In the present case, Chrysler did nothing to officially indicate its joinder in or consent to Jonick's removal of this case within the 30-day period prescribed by 28 U.S.C. § 1446(b). Under the case authority cited above, Jonick's unsupported assertion that Chrysler "does not object to the removal" clearly fails to satisfy this statutory filing requirement. It is also clear that "[f]ailure to comply with th[e] provisions [concerning removal] generally constitutes an adequate ground for remand to state court." Mason v. International Business Machines, Inc., 543 F. Supp. 444, 445 (M.D.N.C.1982). See also, Reed v. Chesney, 709 F. Supp. 792, 794 (E.D.Mich. 1989) (remanding case to state court because the removal was defective in light of a co-defendant's failure to communicate its consent to the removal within the 30-day period); P-Nut Carter's Fireworks, Inc. v. D.T. Carey, 685 F. Supp. 952, 953 (D.S.C. 1988) (same); Fellhauer v. City of Geneva, 673 F. Supp. 1445, 1447 (N.D.Ill.1987) ("federal jurisdiction over cases removed from state court should be rejected when the propriety of removal is doubtful.... [I]f all defendants do not consent to removal within the thirty-day period, `the district court shall remand the case'"); Adams v. Aero Services International, Inc., 657 F. Supp. 519, 521 (E.D.Va.1987) ("The failure to join in or consent to removal in a timely fashion is a substantial albeit non-jurisdictional defect in the removal proceedings.... Because the statutory time limitation is mandatory and must be strictly complied with, noncompliance is sufficient to render removal improper and to require remand"); Jetstar Inc. v. Monarch Sales & Service Company, 652 F. Supp. 310, 312 (D.Nev.1987) (remanding case to state court because co-defendant failed to join in the removal petition). Since Chrysler clearly failed to comply with the filing requirement of 28 U.S.C. § 1446, the case must be remanded to state court.
Defendant Jonick argues that even if Chrysler failed to join in the removal notice, this failure is of no importance because Chrysler's joinder was not required pursuant to the "separate and independent claim" provision of 28 U.S.C. § 1441(c). That statute states:
Whenever a separate and independent claim or cause of action, which would be removable if sued upon alone, is joined with one or more otherwise non-removable claims or causes of action, the entire case may be removed and the district court may determine all issues therein, or, in its discretion, may remand all matters not otherwise within its original jurisdiction.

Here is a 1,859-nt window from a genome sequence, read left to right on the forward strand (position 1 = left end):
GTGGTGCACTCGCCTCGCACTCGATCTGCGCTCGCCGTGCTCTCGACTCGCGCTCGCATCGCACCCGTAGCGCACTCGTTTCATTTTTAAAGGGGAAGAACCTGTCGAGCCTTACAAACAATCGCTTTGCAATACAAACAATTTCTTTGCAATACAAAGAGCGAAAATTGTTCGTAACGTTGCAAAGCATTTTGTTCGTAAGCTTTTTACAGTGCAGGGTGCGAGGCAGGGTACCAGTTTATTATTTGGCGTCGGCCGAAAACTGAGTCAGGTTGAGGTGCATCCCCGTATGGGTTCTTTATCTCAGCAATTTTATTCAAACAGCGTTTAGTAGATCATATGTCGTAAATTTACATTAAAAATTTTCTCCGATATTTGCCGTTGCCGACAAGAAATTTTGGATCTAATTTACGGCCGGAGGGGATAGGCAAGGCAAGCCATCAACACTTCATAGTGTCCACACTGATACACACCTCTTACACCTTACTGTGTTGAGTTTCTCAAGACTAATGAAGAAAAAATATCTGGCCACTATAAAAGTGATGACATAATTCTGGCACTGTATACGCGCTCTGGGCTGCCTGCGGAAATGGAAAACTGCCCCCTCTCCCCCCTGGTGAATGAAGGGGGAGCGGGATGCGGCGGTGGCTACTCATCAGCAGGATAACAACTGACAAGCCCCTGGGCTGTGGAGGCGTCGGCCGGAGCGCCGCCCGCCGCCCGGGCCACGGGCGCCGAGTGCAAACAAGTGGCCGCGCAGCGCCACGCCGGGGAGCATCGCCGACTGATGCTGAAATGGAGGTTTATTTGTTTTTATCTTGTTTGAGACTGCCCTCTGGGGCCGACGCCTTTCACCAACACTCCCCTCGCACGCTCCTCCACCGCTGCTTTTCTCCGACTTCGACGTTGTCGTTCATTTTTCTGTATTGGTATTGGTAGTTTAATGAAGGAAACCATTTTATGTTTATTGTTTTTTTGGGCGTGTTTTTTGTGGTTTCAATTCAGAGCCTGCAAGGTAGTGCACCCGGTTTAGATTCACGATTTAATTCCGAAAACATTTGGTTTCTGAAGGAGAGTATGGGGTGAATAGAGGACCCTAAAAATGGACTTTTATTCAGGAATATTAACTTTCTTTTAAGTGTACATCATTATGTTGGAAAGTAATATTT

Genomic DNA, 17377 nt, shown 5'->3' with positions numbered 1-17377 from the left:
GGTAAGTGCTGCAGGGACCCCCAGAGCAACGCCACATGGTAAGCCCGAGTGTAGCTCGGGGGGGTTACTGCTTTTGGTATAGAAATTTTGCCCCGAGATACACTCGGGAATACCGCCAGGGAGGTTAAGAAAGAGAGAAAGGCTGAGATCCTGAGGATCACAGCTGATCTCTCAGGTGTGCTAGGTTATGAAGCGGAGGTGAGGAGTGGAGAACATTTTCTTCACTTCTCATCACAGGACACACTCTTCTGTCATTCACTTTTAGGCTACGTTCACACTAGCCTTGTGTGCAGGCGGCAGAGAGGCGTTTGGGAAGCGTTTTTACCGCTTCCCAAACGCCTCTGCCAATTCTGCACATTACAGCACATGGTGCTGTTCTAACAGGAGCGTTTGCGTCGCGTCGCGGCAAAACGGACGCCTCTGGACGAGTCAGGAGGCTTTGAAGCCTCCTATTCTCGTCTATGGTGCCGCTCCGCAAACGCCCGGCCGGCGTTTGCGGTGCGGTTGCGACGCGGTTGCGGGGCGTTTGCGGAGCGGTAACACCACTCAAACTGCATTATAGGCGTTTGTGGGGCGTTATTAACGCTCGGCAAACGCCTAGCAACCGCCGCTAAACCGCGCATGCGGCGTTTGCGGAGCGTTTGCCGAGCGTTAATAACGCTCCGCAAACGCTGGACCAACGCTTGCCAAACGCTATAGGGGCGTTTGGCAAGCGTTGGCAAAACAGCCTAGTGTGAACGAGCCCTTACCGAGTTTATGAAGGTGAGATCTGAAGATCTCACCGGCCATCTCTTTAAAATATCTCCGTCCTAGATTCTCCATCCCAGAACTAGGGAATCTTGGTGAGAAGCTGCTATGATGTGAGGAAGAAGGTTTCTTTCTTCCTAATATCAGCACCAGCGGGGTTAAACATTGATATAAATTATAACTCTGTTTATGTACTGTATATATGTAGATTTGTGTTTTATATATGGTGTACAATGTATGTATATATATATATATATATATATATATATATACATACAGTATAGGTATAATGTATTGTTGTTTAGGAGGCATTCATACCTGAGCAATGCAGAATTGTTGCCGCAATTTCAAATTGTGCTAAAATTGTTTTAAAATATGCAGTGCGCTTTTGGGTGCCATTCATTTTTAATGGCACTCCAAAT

Jonick argues that plaintiff is asserting "separate and independent claims" against the two defendants, and that therefore Chrysler's joinder in Jonick's removal notice was not required.
Jonick's interpretation of § 1441(c) is untenable. As is clear from the plain wording of the statute, § 1441(c) provides an exception to the "all defendants must join" rule only with respect to defendants as to *463 whom the complaint states non-removable claims. If the claims against both defendants are removable, both defendants must join in the removal notice.
Thus when a separate and independ[e]nt claim or cause of action, which would be removable if sued upon alone, is joined with one or more otherwise nonremovable claims or causes of action, the defendant or defendants to the claim that is removable may file a notice to remove the entire case without the joinder of the defendant or defendants to the otherwise nonremovable cause of action. But if there are two separate and independent claims and both such claims are removable, then all the defendants to both claims must seek removal.
1A Moore's Federal Practice para. 0.168 [3.-2-2], pp. 555-56 (1989) (emphasis added). See also, Jetstar Inc. v. Monarch Sales & Service Co., 652 F. Supp. 310 (D.Nev.1987), and extensive case authority cited therein.
In the present case, plaintiff's claim against Chrysler is not non-removable, and § 1441(c) therefore does not apply. Diversity of citizenship exists between plaintiff (a citizen of Pennsylvania) and Chrysler (a citizen of Delaware and Michigan), as it does between plaintiff and Jonick (a citizen of Ohio). This being a wrongful death action, the amount is controversy clearly exceeds $50,000. This court therefore has original jurisdiction over both claims pursuant to 28 U.S.C. § 1332(a) (1), and both defendants were required to join in the removal notice. Section 1441(c) simply has no application to this case.
For the reasons stated above, the court concludes that defendants have failed to show a "palpable defect by which the court and the parties have been misled" or any other reason why the court should reconsider its order of remand. Accordingly,
IT IS ORDERED that defendants' motions for reconsideration are hereby denied.
 Even the cases cited by defendants suggest that the non-removing defendant must make its consent known to the court in some formal way. In Colin K. v. Schmidt, 528 F. Supp. 355, 358 (D.R.I.1981), the consent was voiced at a conference with the court. In Sicinski v. Reliance Funding Corp., 461 F. Supp. 649, 652 (S.D. N.Y.1978), the removal petition clearly indicated that the non-removing defendant had authorized the petitioner to state its consent. In the present case, no manifestation of Chrysler's consent exists other than Jonick's bald assertion that Chrysler "does not object."